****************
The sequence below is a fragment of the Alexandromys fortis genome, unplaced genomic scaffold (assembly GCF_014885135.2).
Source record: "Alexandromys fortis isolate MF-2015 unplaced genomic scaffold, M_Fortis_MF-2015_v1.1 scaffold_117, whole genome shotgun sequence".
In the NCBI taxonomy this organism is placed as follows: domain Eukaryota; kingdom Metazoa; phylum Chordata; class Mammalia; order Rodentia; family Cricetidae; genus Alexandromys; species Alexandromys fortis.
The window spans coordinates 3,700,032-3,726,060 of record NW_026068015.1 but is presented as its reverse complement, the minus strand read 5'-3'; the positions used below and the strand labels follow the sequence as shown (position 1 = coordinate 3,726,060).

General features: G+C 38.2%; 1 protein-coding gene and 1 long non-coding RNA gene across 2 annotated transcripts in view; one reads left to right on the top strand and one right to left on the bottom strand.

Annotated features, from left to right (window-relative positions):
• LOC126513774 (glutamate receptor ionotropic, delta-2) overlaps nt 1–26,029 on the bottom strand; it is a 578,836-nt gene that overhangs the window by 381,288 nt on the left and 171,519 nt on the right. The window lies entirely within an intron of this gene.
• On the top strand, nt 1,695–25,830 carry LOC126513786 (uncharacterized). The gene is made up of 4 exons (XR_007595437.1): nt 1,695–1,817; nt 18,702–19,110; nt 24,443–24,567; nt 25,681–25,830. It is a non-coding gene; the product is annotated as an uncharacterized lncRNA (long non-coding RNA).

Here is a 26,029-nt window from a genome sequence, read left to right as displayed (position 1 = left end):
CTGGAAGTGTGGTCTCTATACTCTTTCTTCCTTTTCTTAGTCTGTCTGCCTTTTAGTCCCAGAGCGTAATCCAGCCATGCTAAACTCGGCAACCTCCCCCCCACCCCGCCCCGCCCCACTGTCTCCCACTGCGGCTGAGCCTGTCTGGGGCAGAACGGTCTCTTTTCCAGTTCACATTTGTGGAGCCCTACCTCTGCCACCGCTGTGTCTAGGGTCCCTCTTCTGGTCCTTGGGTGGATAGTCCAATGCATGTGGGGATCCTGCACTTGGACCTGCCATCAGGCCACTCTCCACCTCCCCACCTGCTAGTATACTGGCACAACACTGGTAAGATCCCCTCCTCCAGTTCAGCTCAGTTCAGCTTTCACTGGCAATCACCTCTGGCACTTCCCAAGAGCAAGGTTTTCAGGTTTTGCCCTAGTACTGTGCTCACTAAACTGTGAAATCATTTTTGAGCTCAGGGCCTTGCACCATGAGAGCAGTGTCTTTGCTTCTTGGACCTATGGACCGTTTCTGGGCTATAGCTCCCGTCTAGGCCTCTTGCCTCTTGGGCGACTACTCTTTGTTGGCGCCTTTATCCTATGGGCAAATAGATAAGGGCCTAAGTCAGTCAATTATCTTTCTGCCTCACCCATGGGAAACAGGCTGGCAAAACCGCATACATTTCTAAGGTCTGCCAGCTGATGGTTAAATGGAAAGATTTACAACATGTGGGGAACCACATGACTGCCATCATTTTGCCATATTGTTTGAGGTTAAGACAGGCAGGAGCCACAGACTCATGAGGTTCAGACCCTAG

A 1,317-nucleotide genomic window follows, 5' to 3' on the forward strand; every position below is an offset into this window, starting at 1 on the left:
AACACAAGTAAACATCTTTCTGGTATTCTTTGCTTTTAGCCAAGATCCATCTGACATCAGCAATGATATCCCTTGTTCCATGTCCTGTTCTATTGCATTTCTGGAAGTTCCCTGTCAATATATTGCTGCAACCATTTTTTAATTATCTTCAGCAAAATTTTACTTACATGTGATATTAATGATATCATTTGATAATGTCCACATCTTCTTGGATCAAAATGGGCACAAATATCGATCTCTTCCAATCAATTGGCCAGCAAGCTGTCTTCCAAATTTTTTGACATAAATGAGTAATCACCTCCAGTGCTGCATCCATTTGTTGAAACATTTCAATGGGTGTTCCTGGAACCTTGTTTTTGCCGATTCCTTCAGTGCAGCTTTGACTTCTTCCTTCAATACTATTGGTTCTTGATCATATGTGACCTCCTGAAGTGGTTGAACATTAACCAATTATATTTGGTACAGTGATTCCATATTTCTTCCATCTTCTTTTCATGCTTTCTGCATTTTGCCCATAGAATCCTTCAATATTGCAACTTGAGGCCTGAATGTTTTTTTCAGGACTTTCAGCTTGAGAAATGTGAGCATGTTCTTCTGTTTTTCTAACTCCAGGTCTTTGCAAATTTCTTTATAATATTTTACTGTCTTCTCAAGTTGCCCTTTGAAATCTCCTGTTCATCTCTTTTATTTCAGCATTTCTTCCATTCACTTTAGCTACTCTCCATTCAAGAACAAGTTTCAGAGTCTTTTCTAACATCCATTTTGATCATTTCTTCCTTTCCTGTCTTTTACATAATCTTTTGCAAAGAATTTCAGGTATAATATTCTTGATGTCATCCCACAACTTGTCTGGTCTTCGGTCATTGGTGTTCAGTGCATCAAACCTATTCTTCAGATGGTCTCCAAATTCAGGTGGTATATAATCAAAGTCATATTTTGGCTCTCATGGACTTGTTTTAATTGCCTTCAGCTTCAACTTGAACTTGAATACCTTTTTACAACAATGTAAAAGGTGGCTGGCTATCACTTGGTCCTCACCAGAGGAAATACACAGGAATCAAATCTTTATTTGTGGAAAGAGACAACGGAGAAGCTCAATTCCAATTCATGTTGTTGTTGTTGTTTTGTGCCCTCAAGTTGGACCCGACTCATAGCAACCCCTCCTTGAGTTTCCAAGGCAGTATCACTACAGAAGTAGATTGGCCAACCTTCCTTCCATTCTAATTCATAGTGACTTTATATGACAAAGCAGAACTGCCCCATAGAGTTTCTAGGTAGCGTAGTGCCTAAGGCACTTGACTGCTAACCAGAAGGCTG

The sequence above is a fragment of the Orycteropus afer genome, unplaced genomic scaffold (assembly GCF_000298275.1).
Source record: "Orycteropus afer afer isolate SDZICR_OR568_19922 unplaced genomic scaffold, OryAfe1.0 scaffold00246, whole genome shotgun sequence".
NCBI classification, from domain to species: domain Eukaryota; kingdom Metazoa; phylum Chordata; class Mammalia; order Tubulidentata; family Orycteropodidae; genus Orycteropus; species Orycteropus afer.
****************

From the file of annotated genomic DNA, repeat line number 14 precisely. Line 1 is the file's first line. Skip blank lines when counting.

Source record: "Orycteropus afer afer isolate SDZICR_OR568_19922 unplaced genomic scaffold, OryAfe1.0 scaffold00246, whole genome shotgun sequence".